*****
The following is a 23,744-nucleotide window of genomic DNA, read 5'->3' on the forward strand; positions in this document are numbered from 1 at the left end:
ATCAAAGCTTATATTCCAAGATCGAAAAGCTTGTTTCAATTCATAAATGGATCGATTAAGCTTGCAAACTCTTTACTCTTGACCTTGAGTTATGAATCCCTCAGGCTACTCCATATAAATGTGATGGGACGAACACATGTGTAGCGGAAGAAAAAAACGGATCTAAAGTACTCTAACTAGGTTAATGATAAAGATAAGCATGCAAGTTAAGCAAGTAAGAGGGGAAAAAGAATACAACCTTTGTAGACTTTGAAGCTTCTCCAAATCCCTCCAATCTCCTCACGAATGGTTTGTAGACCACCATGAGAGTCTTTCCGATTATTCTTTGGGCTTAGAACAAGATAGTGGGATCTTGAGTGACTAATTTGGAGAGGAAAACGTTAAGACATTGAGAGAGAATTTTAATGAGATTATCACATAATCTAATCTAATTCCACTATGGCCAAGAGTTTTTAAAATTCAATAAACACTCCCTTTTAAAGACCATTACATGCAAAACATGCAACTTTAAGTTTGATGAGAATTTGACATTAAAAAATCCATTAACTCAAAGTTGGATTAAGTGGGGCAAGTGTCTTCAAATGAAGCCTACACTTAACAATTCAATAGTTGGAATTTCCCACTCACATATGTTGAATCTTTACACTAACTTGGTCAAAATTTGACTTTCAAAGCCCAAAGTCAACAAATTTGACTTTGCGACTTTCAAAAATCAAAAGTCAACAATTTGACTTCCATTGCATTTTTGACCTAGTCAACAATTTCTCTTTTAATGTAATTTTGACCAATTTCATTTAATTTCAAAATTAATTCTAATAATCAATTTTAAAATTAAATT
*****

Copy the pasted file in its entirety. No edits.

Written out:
The following is a 23,744-nucleotide window of genomic DNA, read 5'->3' on the forward strand; positions in this document are numbered from 1 at the left end:
ATCAAAGCTTATATTCCAAGATCGAAAAGCTTGTTTCAATTCATAAATGGATCGATTAAGCTTGCAAACTCTTTACTCTTGACCTTGAGTTATGAATCCCTCAGGCTACTCCATATAAATGTGATGGGACGAACACATGTGTAGCGGAAGAAAAAAACGGATCTAAAGTACTCTAACTAGGTTAATGATAAAGATAAGCATGCAAGTTAAGCAAGTAAGAGGGGAAAAAGAATACAACCTTTGTAGACTTTGAAGCTTCTCCAAATCCCTCCAATCTCCTCACGAATGGTTTGTAGACCACCATGAGAGTCTTTCCGATTATTCTTTGGGCTTAGAACAAGATAGTGGGATCTTGAGTGACTAATTTGGAGAGGAAAACGTTAAGACATTGAGAGAGAATTTTAATGAGATTATCACATAATCTAATCTAATTCCACTATGGCCAAGAGTTTTTAAAATTCAATAAACACTCCCTTTTAAAGACCATTACATGCAAAACATGCAACTTTAAGTTTGATGAGAATTTGACATTAAAAAATCCATTAACTCAAAGTTGGATTAAGTGGGGCAAGTGTCTTCAAATGAAGCCTACACTTAACAATTCAATAGTTGGAATTTCCCACTCACATATGTTGAATCTTTACACTAACTTGGTCAAAATTTGACTTTCAAAGCCCAAAGTCAACAAATTTGACTTTGCGACTTTCAAAAATCAAAAGTCAACAATTTGACTTCCATTGCATTTTTGACCTAGTCAACAATTTCTCTTTTAATGTAATTTTGACCAATTTCATTTAATTTCAAAATTAATTCTAATAATCAATTTTAAAATTAAATT